## Thursday, February 18, 2016

### Release of ctioga2 version 0.14

The day has finally come again to release a new version of my plotting program, ctioga2. Version 0.14 features, among others:
• a new binner, useful to make histograms;
• a command to hide elements already presents, that can be very useful to make animations;
• a whole set of functionalities to make it easier to draw complex grids, including easy ways to style grid elements and a way to switch to the next grid element (picture);
• a whole series of command-file functions to obtain informations about loaded datasets;
• a way to draw legends separately by hand;
• and more, including bugfixes, better error reporting, such as when some of the numbers are infinite, and much much faster debug output.
As usual, the best way to update the package is running:
~ gem update ctioga2

An updated Debian package should find its way to the archive later on today. Have fun !

## Tuesday, February 16, 2016

### QSoas tips and tricks: better baselines using the "save points" feature

During data processing in our team, we often subtract plain polynomial baselines to our data, drawn by hand using the b command. Note that this is legitimate because we know that the signal we are looking for quickly drops to 0 outside a given range. The usual workflow is to just load the data, use b to draw a baseline and subtract it, and then have further fun with the baseline-subtracted data. This was the only possibility in the old SOAS. However, I don't like so much this kind of workflow, because such a baseline is arbitrary, and once it's subtracted, it's hard to reassess the baseline afterwards.

This is why I've designed a better way in QSoas: when you are done creating a baseline, push p: this exits pushing only the interpolation nodes:

Above, the baseline subtraction interface, and below, the resulting nodes:
The nodes can be reloaded by hitting uppercase L from within b and giving a buffer number (admittedly, the interface as of now isn't that good, I'll have to work on it). Alternatively, you can greenerate the baseline by using interpolate, and then further subtract it using S:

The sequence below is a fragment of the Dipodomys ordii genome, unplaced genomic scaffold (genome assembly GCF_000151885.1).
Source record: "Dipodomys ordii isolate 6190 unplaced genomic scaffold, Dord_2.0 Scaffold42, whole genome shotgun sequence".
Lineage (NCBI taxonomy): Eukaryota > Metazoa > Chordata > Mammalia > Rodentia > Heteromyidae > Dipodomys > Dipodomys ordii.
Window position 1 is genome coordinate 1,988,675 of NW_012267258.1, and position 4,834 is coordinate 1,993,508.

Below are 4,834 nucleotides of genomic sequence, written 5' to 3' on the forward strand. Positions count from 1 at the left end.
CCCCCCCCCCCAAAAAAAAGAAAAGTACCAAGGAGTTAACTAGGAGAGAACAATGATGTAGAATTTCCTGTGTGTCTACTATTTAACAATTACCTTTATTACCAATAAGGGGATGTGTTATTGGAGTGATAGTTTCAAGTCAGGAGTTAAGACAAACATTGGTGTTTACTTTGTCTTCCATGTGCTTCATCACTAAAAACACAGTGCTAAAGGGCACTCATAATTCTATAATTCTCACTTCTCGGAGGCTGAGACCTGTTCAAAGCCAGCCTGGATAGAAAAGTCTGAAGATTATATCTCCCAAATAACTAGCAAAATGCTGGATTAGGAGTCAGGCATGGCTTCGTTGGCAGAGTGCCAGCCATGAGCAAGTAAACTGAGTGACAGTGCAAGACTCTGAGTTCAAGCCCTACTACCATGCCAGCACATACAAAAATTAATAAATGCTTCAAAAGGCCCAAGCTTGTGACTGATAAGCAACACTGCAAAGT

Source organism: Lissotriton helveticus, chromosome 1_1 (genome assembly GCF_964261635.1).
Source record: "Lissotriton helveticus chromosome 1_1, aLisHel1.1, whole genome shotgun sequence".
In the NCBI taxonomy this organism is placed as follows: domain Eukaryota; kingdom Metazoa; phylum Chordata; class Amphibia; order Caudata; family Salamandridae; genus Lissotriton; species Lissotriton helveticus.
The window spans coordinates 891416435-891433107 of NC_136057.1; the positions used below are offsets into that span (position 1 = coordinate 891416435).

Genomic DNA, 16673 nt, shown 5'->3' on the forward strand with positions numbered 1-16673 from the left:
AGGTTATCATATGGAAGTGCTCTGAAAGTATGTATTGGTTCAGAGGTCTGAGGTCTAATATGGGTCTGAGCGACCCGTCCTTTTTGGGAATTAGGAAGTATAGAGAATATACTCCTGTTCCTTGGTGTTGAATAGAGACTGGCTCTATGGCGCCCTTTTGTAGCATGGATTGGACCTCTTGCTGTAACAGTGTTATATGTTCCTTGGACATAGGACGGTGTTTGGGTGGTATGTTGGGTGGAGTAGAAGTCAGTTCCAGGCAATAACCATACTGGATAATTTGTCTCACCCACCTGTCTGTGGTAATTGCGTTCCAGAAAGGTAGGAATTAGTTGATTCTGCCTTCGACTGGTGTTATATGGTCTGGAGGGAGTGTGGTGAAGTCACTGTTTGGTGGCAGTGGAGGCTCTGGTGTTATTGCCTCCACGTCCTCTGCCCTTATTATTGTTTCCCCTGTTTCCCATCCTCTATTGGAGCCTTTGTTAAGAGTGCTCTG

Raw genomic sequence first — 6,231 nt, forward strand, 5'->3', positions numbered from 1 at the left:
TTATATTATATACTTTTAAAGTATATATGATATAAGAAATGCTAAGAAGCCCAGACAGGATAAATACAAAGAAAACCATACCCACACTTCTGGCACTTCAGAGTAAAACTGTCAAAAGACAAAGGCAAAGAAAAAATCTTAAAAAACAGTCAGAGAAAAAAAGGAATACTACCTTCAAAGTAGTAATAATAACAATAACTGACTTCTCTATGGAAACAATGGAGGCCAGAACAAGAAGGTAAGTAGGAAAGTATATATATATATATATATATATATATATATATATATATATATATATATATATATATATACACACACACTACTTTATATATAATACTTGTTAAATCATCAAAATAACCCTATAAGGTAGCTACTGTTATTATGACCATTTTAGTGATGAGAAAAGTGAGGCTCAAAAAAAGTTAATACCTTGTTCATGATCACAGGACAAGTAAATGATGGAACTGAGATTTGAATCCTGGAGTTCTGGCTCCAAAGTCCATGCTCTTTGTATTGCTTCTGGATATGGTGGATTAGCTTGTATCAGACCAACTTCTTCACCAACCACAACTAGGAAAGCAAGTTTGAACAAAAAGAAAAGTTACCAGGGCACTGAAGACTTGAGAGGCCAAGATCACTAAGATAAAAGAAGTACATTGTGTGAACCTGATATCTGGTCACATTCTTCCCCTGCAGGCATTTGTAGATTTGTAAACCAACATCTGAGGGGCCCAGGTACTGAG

QSoas> interpolate 1 0

where 1 is the original buffer (in fact, only its X values will be used, so you don't have to use the same buffer) and 0 is the buffer containing the interpolation nodes. Saving only the interpolation nodes makes it possible to reedit the baseline easily, and regenerate the baseline-subtracted data using a script. This is my favorite approach, because I like to be able to trace every single step from the raw data to processed data. Another neat feature is that, from within b, you can reload only the X values of nodes using lowercase l (and giving buffer number): the Y values are computed as if you had clicked at the corresponding positions. This is very useful is you have a whole series of similar baselines to make: most often, you won't even need manual adjustment to get a good baseline. I hope you'll find this tip useful !

## Thursday, February 4, 2016

### Making oprofile work again with recent kernels

I've been using oprofile for profiling programs for a while now (and especially QSoas, because it doesn't require specific compilation options, and doesn't make your program run much more slowly (like valgrind does, which can also be used to some extent for profiling). It's a pity the Debian package was dropped long ago, but the ubuntu packages work out of the box on Debian. But, today, while trying to see what takes so long in some fits I'm running, here's what I get:
~ operf QSoas
Unexpected error running operf: Permission denied


Looking further using strace, I could see that what was not working was the first call to perf_event_open.
It took me quite a long time to understand why it stopped working and how to get it working again, so here's for those of you who googled the error and couldn't find any answer (including me, who will probably have forgotten the anwser in a couple of months). The reason behing the change is that, for security reason, non-privileged users do not have the necessary privileges since Debian kernel 4.1.3-1; here's the relevant bit from the changelog:

  * security: Apply and enable GRKERNSEC_PERF_HARDEN feature from Grsecurity,
disabling use of perf_event_open() by unprivileged users by default
(sysctl: kernel.perf_event_paranoid)


The solution is simple, just run as root:
~ sysctl kernel.perf_event_paranoid=1


(the default value seems to be 3, for now). Hope it helps !